This post contains affiliate links. If you make a purchase I receive a small commission at no extra cost to you. This helps keep Take Me to the World running. Thanks for your support.
If you go to Helsinki one of the top attractions is Suomenlinna (Swedish – Sveaborg). Suomenlinna is an island fortress, about a 10-minute ferry ride from the Helsinki Harbour. It played a vital role in Helsinki’s history. Sweden and Russia ruled Finland at different times in its history. Suomenlinna was a sea fortress built when Sweden ruled this area of the land. It was called Sveaborg, but local Finnish soldiers called it Viapori. Russia took over Finland from Sweden after defeating Sweden in the Finnish Wars, so from 1808 to 1918 (when Finland gained its independence). After 1918 the former fortress of Viapori became Suomenlinna (The Fortress of Finland).
Suomenlinna was an army garrison for a while, but in 1973 it was turned over to civilian administration, and in 1991 it became a UNESCO World Heritage site in 1991. Suomenlinna is a popular tourist attraction in Helsinki, but what visitors might not know that it’s also home to about 800 residents, a naval base, and a jail (a minimum security penal colony). The fortress is actually on a series of 6 islands.
While I didn’t spend a lot of time at Suomenlinna (nor did I have time to take advantage of one of the free tours), I did spend about an hour or so wandering around and taking photos. The island has several museums, some shops, and restaurants/cafes, but sometimes my favourite thing to do when travelling is just to wander around.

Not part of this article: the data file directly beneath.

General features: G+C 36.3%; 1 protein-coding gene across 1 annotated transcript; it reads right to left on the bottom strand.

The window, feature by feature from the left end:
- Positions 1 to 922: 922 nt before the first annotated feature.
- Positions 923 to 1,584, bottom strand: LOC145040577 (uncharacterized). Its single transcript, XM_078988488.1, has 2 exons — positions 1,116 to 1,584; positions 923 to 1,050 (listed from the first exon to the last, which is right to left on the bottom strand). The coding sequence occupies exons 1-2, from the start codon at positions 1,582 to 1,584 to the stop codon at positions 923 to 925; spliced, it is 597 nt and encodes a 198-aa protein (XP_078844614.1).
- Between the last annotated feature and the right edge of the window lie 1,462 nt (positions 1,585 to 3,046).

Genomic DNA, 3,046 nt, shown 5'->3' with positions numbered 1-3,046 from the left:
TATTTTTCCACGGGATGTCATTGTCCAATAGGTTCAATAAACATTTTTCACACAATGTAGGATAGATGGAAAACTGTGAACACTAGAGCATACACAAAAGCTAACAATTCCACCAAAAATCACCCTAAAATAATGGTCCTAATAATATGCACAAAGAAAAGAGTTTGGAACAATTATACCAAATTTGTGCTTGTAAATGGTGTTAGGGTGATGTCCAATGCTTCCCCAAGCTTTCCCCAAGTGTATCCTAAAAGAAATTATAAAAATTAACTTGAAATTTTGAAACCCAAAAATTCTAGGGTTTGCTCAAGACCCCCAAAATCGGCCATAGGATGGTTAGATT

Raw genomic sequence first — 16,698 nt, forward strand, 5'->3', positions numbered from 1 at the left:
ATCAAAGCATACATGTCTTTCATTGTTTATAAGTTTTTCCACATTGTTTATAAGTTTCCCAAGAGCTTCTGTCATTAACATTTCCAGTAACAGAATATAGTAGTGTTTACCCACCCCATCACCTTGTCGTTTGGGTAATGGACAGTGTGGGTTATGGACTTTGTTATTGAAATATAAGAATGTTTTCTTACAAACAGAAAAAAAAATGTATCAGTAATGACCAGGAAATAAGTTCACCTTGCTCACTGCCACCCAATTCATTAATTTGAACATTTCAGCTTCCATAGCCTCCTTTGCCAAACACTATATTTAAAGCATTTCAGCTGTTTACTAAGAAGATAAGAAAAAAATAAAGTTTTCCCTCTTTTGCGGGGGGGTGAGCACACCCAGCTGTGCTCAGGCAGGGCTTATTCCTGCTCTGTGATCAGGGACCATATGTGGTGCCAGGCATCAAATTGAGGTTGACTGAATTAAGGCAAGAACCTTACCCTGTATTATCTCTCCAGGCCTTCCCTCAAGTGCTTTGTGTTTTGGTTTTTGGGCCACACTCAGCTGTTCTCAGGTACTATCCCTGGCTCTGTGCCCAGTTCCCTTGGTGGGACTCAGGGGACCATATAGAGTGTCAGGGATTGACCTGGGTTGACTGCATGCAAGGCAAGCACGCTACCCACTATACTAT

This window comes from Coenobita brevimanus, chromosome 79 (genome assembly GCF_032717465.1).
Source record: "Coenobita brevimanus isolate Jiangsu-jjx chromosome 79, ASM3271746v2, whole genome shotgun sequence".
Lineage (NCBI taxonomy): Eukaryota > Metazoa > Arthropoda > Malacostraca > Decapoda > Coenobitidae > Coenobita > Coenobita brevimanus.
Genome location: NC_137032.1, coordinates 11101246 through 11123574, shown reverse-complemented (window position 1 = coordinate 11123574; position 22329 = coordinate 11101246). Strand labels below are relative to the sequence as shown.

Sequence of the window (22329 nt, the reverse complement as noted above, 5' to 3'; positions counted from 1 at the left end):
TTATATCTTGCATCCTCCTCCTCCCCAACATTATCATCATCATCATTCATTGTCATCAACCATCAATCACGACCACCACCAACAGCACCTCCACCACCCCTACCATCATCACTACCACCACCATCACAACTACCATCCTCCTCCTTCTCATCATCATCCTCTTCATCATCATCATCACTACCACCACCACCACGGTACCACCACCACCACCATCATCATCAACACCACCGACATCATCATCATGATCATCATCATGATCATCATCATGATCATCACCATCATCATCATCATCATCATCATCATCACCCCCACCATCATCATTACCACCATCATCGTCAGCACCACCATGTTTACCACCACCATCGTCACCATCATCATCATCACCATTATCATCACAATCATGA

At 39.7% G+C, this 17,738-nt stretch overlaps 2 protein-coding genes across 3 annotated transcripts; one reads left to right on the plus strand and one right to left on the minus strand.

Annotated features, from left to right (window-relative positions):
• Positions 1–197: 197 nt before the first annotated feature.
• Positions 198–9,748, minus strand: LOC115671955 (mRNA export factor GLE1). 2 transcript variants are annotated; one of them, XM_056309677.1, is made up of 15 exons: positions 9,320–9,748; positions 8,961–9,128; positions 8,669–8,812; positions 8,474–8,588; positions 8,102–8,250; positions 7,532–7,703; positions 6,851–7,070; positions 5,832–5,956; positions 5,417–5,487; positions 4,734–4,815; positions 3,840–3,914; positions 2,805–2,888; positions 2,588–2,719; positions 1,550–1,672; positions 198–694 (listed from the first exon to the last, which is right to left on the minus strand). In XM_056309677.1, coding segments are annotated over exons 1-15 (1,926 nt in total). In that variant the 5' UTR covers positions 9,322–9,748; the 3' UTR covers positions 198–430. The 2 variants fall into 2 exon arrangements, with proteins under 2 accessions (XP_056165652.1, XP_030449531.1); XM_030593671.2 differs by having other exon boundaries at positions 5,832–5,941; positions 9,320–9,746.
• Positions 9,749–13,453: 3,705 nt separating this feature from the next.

Things You Should Know
Suomenlinna is accessible via ferry, which leaves from Market Square in the centre of Helsinki. Ferries run at least once/hour (more in the high season). Here’s a map of the area around Suomenlinna Tickets have to be purchased from a dispenser, and a single ticket is €2.70 or €5 for a round trip ticket that’s good for 12 hours. The ferry ride is about 10 minutes, and Suomenlinna is free to visit, although the various museums on the islands charge for admission.
While in Helsinki I stayed at the Kongressikoti Hotel. The hotel is a five-minute walk from Senate Square and the Helsinki Cathedral. Helsinki can be an expensive city, and this was an exceptional budget accommodation option in the centre of Helsinki. I was a provided a complimentary stay at The Kongressikoti Hotel. Thanks to the Kongressikoti Hotel for their support.
As always this post was written by me and all opinions here are my own.
Have you visited any UNESCO World Heritage Sites?